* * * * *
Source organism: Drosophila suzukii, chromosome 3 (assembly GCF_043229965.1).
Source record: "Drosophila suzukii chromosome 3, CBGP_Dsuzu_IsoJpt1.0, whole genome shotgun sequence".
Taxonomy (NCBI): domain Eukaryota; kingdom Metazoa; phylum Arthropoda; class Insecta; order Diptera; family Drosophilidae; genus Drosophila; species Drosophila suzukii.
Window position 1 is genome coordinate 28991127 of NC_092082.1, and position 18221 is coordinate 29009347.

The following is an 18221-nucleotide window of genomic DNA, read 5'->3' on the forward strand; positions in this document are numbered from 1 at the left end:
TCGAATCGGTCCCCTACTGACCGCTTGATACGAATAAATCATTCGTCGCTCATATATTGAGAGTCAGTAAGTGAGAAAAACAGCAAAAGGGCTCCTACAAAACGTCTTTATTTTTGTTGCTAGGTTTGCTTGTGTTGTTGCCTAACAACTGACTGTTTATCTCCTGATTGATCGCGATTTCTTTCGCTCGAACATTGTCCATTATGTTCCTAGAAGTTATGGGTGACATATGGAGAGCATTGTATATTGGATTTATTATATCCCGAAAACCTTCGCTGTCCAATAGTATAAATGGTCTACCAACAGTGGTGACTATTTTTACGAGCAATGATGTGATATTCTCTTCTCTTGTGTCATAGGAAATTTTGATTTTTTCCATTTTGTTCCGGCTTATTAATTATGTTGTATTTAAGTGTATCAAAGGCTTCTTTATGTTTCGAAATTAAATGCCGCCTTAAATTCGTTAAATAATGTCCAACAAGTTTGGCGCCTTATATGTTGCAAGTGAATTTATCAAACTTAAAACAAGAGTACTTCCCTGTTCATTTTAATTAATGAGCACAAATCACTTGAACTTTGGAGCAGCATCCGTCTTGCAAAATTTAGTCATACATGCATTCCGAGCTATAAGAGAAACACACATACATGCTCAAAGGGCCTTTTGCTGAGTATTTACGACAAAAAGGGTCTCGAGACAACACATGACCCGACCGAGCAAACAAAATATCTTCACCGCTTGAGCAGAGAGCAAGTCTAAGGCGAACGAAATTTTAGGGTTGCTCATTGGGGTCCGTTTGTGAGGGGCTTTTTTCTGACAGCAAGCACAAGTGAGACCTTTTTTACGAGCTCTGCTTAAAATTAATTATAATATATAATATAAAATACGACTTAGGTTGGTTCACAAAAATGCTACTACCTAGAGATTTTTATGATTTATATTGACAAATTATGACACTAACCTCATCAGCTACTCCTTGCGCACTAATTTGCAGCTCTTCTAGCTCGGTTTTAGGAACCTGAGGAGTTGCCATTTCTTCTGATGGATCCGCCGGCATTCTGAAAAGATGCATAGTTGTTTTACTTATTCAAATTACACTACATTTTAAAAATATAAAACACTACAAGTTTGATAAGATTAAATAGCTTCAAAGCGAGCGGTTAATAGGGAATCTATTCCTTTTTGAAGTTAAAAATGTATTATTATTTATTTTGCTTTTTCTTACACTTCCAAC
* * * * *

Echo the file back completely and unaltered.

Source organism: Drosophila suzukii, chromosome 3 (assembly GCF_043229965.1).
Source record: "Drosophila suzukii chromosome 3, CBGP_Dsuzu_IsoJpt1.0, whole genome shotgun sequence".
Taxonomy (NCBI): domain Eukaryota; kingdom Metazoa; phylum Arthropoda; class Insecta; order Diptera; family Drosophilidae; genus Drosophila; species Drosophila suzukii.
Window position 1 is genome coordinate 28991127 of NC_092082.1, and position 18221 is coordinate 29009347.

The following is an 18221-nucleotide window of genomic DNA, read 5'->3' on the forward strand; positions in this document are numbered from 1 at the left end:
TCGAATCGGTCCCCTACTGACCGCTTGATACGAATAAATCATTCGTCGCTCATATATTGAGAGTCAGTAAGTGAGAAAAACAGCAAAAGGGCTCCTACAAAACGTCTTTATTTTTGTTGCTAGGTTTGCTTGTGTTGTTGCCTAACAACTGACTGTTTATCTCCTGATTGATCGCGATTTCTTTCGCTCGAACATTGTCCATTATGTTCCTAGAAGTTATGGGTGACATATGGAGAGCATTGTATATTGGATTTATTATATCCCGAAAACCTTCGCTGTCCAATAGTATAAATGGTCTACCAACAGTGGTGACTATTTTTACGAGCAATGATGTGATATTCTCTTCTCTTGTGTCATAGGAAATTTTGATTTTTTCCATTTTGTTCCGGCTTATTAATTATGTTGTATTTAAGTGTATCAAAGGCTTCTTTATGTTTCGAAATTAAATGCCGCCTTAAATTCGTTAAATAATGTCCAACAAGTTTGGCGCCTTATATGTTGCAAGTGAATTTATCAAACTTAAAACAAGAGTACTTCCCTGTTCATTTTAATTAATGAGCACAAATCACTTGAACTTTGGAGCAGCATCCGTCTTGCAAAATTTAGTCATACATGCATTCCGAGCTATAAGAGAAACACACATACATGCTCAAAGGGCCTTTTGCTGAGTATTTACGACAAAAAGGGTCTCGAGACAACACATGACCCGACCGAGCAAACAAAATATCTTCACCGCTTGAGCAGAGAGCAAGTCTAAGGCGAACGAAATTTTAGGGTTGCTCATTGGGGTCCGTTTGTGAGGGGCTTTTTTCTGACAGCAAGCACAAGTGAGACCTTTTTTACGAGCTCTGCTTAAAATTAATTATAATATATAATATAAAATACGACTTAGGTTGGTTCACAAAAATGCTACTACCTAGAGATTTTTATGATTTATATTGACAAATTATGACACTAACCTCATCAGCTACTCCTTGCGCACTAATTTGCAGCTCTTCTAGCTCGGTTTTAGGAACCTGAGGAGTTGCCATTTCTTCTGATGGATCCGCCGGCATTCTGAAAAGATGCATAGTTGTTTTACTTATTCAAATTACACTACATTTTAAAAATATAAAACACTACAAGTTTGATAAGATTAAATAGCTTCAAAGCGAGCGGTTAATAGGGAATCTATTCCTTTTTGAAGTTAAAAATGTATTATTATTTATTTTGCTTTTTCTTACACTTCCAAC